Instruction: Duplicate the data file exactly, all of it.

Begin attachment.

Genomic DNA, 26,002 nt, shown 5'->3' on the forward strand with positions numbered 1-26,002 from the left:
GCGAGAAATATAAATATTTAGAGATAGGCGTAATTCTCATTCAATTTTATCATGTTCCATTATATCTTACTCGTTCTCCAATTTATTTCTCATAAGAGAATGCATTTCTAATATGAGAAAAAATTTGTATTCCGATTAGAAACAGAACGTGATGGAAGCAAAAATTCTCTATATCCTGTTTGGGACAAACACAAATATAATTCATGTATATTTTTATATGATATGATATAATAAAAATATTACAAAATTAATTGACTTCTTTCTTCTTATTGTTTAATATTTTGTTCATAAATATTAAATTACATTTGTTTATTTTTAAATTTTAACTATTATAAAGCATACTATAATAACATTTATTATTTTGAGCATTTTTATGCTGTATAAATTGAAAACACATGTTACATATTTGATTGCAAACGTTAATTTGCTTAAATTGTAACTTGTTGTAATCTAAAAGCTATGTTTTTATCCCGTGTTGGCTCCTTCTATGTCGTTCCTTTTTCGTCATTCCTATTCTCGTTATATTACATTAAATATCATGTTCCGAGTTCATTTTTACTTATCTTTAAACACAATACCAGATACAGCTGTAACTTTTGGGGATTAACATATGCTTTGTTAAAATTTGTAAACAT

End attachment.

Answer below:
Genomic DNA, 26,002 nt, shown 5'->3' on the forward strand with positions numbered 1-26,002 from the left:
GCGAGAAATATAAATATTTAGAGATAGGCGTAATTCTCATTCAATTTTATCATGTTCCATTATATCTTACTCGTTCTCCAATTTATTTCTCATAAGAGAATGCATTTCTAATATGAGAAAAAATTTGTATTCCGATTAGAAACAGAACGTGATGGAAGCAAAAATTCTCTATATCCTGTTTGGGACAAACACAAATATAATTCATGTATATTTTTATATGATATGATATAATAAAAATATTACAAAATTAATTGACTTCTTTCTTCTTATTGTTTAATATTTTGTTCATAAATATTAAATTACATTTGTTTATTTTTAAATTTTAACTATTATAAAGCATACTATAATAACATTTATTATTTTGAGCATTTTTATGCTGTATAAATTGAAAACACATGTTACATATTTGATTGCAAACGTTAATTTGCTTAAATTGTAACTTGTTGTAATCTAAAAGCTATGTTTTTATCCCGTGTTGGCTCCTTCTATGTCGTTCCTTTTTCGTCATTCCTATTCTCGTTATATTACATTAAATATCATGTTCCGAGTTCATTTTTACTTATCTTTAAACACAATACCAGATACAGCTGTAACTTTTGGGGATTAACATATGCTTTGTTAAAATTTGTAAACAT